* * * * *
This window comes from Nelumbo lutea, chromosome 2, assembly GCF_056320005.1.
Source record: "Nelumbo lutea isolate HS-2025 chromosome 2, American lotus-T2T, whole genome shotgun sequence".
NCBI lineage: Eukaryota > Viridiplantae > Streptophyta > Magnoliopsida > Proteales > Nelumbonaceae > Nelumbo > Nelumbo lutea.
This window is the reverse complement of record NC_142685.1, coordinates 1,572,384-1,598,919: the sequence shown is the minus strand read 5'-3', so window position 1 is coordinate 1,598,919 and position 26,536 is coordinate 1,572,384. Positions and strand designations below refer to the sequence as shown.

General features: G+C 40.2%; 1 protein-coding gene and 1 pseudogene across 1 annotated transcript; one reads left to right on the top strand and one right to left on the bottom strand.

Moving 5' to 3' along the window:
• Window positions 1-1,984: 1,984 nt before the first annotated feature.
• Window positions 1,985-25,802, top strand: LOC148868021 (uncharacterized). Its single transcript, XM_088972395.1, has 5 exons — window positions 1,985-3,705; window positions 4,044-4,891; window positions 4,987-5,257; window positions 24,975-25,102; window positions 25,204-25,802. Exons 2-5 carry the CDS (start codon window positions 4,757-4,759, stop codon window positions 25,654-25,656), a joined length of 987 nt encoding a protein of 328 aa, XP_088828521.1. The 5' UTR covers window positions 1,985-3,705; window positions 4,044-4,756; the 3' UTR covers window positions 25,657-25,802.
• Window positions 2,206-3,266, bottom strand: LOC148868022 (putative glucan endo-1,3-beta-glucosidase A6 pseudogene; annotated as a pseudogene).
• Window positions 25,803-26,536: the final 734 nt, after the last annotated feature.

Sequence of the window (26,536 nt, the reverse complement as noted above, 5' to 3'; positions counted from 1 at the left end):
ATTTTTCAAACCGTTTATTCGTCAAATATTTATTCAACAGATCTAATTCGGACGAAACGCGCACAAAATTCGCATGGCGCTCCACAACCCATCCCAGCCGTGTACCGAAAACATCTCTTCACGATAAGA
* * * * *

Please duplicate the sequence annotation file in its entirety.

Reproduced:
This window comes from Nelumbo lutea, chromosome 2, assembly GCF_056320005.1.
Source record: "Nelumbo lutea isolate HS-2025 chromosome 2, American lotus-T2T, whole genome shotgun sequence".
NCBI lineage: Eukaryota > Viridiplantae > Streptophyta > Magnoliopsida > Proteales > Nelumbonaceae > Nelumbo > Nelumbo lutea.
This window is the reverse complement of record NC_142685.1, coordinates 1,572,384-1,598,919: the sequence shown is the minus strand read 5'-3', so window position 1 is coordinate 1,598,919 and position 26,536 is coordinate 1,572,384. Positions and strand designations below refer to the sequence as shown.

General features: G+C 40.2%; 1 protein-coding gene and 1 pseudogene across 1 annotated transcript; one reads left to right on the top strand and one right to left on the bottom strand.

Moving 5' to 3' along the window:
• Window positions 1-1,984: 1,984 nt before the first annotated feature.
• Window positions 1,985-25,802, top strand: LOC148868021 (uncharacterized). Its single transcript, XM_088972395.1, has 5 exons — window positions 1,985-3,705; window positions 4,044-4,891; window positions 4,987-5,257; window positions 24,975-25,102; window positions 25,204-25,802. Exons 2-5 carry the CDS (start codon window positions 4,757-4,759, stop codon window positions 25,654-25,656), a joined length of 987 nt encoding a protein of 328 aa, XP_088828521.1. The 5' UTR covers window positions 1,985-3,705; window positions 4,044-4,756; the 3' UTR covers window positions 25,657-25,802.
• Window positions 2,206-3,266, bottom strand: LOC148868022 (putative glucan endo-1,3-beta-glucosidase A6 pseudogene; annotated as a pseudogene).
• Window positions 25,803-26,536: the final 734 nt, after the last annotated feature.

Sequence of the window (26,536 nt, the reverse complement as noted above, 5' to 3'; positions counted from 1 at the left end):
ATTTTTCAAACCGTTTATTCGTCAAATATTTATTCAACAGATCTAATTCGGACGAAACGCGCACAAAATTCGCATGGCGCTCCACAACCCATCCCAGCCGTGTACCGAAAACATCTCTTCACGATAAGA